Nobody said anything about a psychologist.
At least, not this year. Last year, after the Blue Jackets lost in the first round to the Pittsburgh Penguins, in five games, it was suggested in a public forum that goalie Sergei Bobrovsky seek help from a sports psychologist to deal with anxieties he seemed to have in the postseason.
That suggestion didn't sit well with Bobrovsky, who held it in all season.
Monday night, however, the Jackets' top goalie let his feelings be known during a candid postgame media scrum, following another disappointing first-round exit for Columbus in a Game 6 loss to the Washington Capitals at Nationwide Arena.
"I can't control things around me," said Bobrovsky, who allowed five goals on 27 shots in Game 6, including back-to-back goals that broke the game open for the Capitals in the third period. "The only thing I can control, myself, you know? And after this season, I completely disagree if anybody will say that I need a psychologist, you know?"
It was a jarring statement to the media huddled around him, especially coming from "Bob," the guy who usually just refers to his system and the process he uses to make some of the most incredible saves you'll ever see.
Who said anything about a psychologist?
Answer: nobody, this year.
But since he brought it up, that direction is inevitably where the next question went, referring to Bobrovsky's poor playoff record before this postseason and the tough night he had in Game 6, which overshadowed some great work he logged in the first five games.
"You feel like you've crossed that barrier?" he was asked.
"I think that, yeah, as I say, I think I play strong overall, whole season, so I was consistent," he replied. "I was good in the playoffs. Definitely, I could be better, but we still lose, you know? But I did what I could. I work hard. I battle hard. And I thought I gave a chance [for] my team to win, every night actually."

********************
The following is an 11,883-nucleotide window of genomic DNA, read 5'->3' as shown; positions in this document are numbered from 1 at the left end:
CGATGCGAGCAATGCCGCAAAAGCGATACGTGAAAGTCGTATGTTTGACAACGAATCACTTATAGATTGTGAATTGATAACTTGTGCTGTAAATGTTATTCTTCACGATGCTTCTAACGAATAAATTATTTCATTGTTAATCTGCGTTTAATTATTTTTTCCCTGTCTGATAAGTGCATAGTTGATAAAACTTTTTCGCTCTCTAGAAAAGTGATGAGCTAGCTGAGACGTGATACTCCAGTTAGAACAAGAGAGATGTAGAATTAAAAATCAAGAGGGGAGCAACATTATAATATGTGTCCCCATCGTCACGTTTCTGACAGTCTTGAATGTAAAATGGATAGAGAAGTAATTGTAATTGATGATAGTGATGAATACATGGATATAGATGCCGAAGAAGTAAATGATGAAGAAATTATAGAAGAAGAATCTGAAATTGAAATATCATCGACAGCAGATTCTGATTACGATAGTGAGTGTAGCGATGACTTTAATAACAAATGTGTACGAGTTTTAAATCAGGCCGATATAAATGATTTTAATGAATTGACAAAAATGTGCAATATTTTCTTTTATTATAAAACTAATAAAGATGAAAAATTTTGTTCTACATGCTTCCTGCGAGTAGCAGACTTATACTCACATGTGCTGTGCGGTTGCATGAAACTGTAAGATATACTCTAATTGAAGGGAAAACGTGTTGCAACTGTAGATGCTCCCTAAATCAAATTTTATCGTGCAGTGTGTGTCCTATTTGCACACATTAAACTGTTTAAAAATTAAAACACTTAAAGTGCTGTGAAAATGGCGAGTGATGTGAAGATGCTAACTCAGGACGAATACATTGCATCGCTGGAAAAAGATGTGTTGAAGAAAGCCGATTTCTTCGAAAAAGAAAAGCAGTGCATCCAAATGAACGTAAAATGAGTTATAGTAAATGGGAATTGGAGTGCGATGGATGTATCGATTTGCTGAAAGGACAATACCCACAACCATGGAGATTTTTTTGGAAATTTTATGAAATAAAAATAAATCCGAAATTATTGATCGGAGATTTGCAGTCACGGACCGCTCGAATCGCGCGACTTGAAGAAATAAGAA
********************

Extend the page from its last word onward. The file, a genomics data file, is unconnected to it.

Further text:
There were those who took issue with that statement regarding Game 6.
The first of two goals scored by Alex Ovechkin came off a rebound of a shot that Bobrovsky probably didn't need to stop. The puck hit his right pad well outside of the crease and bounced right back to Ovechkin in front of the net for a tap-in goal that made it 2-1 Washington.
Then there was a goal by Devante Smith-Pelly in the third, scored from the left wing less than two minutes after Pierre-Luc Dubois pulled the Blue Jackets within 3-2 at 2:25.
On the one hand, it was a great wrist shot by Smith-Pelly, who pumped it over Bobrovsky's glove and under the crossbar for a 4-2 lead. On the other hand, if you're going to win a playoff series, you have to get saves in those situations.
"That's the important moment and I thought I could step up in this moment," Bobrovsky said. "But again, it is what it is. It's tough to play when your back against the wall already. So, we have to play better before, a little bit. It's 2-0 lead in the series, so we can manage that better."
Bobrovsky also could've been better, but showed improvement from previous playoffs.
He finished the series with a 3.18 goals-against average and .900 save percentage, which are pedestrian stats by his regular-season standards, but those numbers were 2.85 GAA and .912 through the first five games.
Bobrovsky now has a 3.49 GAA and .891 save percentage in 24 career playoff games.
"I thought he took a step in the right direction," coach John Tortorella said. "I think you always have to be better, not just the goaltender but the team and a number of people. It goes for the whole team. We did not make big plays and at times we did not get a big save. That goes right on through the team. I'm not just saying 'Bob.' The whole team. That's why you're out in six."
The Capitals got those big saves from Braden Holtby, seemingly one or two in all four games he started. The Blue Jackets didn't get enough from Bobrovsky, who agreed with Tortorella's assessment.
"We still have a young team," he said. "I think team has developed and grown up, and I think that's a pretty good statement that we made the playoffs [two] years in a row. It's just, uh, to have a next step, we need to get better. We still need to get better."